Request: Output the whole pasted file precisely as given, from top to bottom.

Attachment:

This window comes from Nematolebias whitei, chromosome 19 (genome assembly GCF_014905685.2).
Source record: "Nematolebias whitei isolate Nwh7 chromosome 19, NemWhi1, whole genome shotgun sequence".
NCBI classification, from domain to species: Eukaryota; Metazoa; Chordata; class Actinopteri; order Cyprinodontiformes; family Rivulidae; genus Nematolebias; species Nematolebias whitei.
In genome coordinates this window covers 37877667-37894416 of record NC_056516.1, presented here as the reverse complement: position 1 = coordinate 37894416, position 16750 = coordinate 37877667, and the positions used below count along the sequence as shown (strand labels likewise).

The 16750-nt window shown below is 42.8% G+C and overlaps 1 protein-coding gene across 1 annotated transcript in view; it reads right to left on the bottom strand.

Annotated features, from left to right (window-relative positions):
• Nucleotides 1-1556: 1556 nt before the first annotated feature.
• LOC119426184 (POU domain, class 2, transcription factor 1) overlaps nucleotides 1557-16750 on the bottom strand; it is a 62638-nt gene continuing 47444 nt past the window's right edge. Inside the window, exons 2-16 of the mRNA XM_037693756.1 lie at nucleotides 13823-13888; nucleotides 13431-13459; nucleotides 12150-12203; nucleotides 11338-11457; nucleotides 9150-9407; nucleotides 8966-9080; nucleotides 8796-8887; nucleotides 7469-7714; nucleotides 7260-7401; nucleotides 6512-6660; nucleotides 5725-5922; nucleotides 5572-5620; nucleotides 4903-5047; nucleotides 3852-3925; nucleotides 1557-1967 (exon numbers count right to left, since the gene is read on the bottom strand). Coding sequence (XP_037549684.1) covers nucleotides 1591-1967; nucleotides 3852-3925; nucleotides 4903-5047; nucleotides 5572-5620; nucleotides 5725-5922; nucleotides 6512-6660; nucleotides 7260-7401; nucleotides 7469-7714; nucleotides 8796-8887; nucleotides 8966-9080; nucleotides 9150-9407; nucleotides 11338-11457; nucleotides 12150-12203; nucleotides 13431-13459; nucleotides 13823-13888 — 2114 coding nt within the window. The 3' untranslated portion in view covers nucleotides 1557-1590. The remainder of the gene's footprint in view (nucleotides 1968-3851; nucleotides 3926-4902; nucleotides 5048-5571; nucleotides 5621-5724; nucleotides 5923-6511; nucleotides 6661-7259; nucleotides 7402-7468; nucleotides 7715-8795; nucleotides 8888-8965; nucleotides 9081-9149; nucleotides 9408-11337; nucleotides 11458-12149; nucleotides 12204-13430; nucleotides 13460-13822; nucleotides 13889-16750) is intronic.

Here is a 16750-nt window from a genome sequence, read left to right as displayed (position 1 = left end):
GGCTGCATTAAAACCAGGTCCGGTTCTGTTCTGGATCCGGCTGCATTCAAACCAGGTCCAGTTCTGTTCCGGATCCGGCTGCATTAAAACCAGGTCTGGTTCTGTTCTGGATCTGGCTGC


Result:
This window comes from Nematolebias whitei, chromosome 19 (genome assembly GCF_014905685.2).
Source record: "Nematolebias whitei isolate Nwh7 chromosome 19, NemWhi1, whole genome shotgun sequence".
NCBI classification, from domain to species: Eukaryota; Metazoa; Chordata; class Actinopteri; order Cyprinodontiformes; family Rivulidae; genus Nematolebias; species Nematolebias whitei.
In genome coordinates this window covers 37877667-37894416 of record NC_056516.1, presented here as the reverse complement: position 1 = coordinate 37894416, position 16750 = coordinate 37877667, and the positions used below count along the sequence as shown (strand labels likewise).

The 16750-nt window shown below is 42.8% G+C and overlaps 1 protein-coding gene across 1 annotated transcript in view; it reads right to left on the bottom strand.

Annotated features, from left to right (window-relative positions):
• Nucleotides 1-1556: 1556 nt before the first annotated feature.
• LOC119426184 (POU domain, class 2, transcription factor 1) overlaps nucleotides 1557-16750 on the bottom strand; it is a 62638-nt gene continuing 47444 nt past the window's right edge. Inside the window, exons 2-16 of the mRNA XM_037693756.1 lie at nucleotides 13823-13888; nucleotides 13431-13459; nucleotides 12150-12203; nucleotides 11338-11457; nucleotides 9150-9407; nucleotides 8966-9080; nucleotides 8796-8887; nucleotides 7469-7714; nucleotides 7260-7401; nucleotides 6512-6660; nucleotides 5725-5922; nucleotides 5572-5620; nucleotides 4903-5047; nucleotides 3852-3925; nucleotides 1557-1967 (exon numbers count right to left, since the gene is read on the bottom strand). Coding sequence (XP_037549684.1) covers nucleotides 1591-1967; nucleotides 3852-3925; nucleotides 4903-5047; nucleotides 5572-5620; nucleotides 5725-5922; nucleotides 6512-6660; nucleotides 7260-7401; nucleotides 7469-7714; nucleotides 8796-8887; nucleotides 8966-9080; nucleotides 9150-9407; nucleotides 11338-11457; nucleotides 12150-12203; nucleotides 13431-13459; nucleotides 13823-13888 — 2114 coding nt within the window. The 3' untranslated portion in view covers nucleotides 1557-1590. The remainder of the gene's footprint in view (nucleotides 1968-3851; nucleotides 3926-4902; nucleotides 5048-5571; nucleotides 5621-5724; nucleotides 5923-6511; nucleotides 6661-7259; nucleotides 7402-7468; nucleotides 7715-8795; nucleotides 8888-8965; nucleotides 9081-9149; nucleotides 9408-11337; nucleotides 11458-12149; nucleotides 12204-13430; nucleotides 13460-13822; nucleotides 13889-16750) is intronic.

Here is a 16750-nt window from a genome sequence, read left to right as displayed (position 1 = left end):
GGCTGCATTAAAACCAGGTCCGGTTCTGTTCTGGATCCGGCTGCATTCAAACCAGGTCCAGTTCTGTTCCGGATCCGGCTGCATTAAAACCAGGTCTGGTTCTGTTCTGGATCTGGCTGC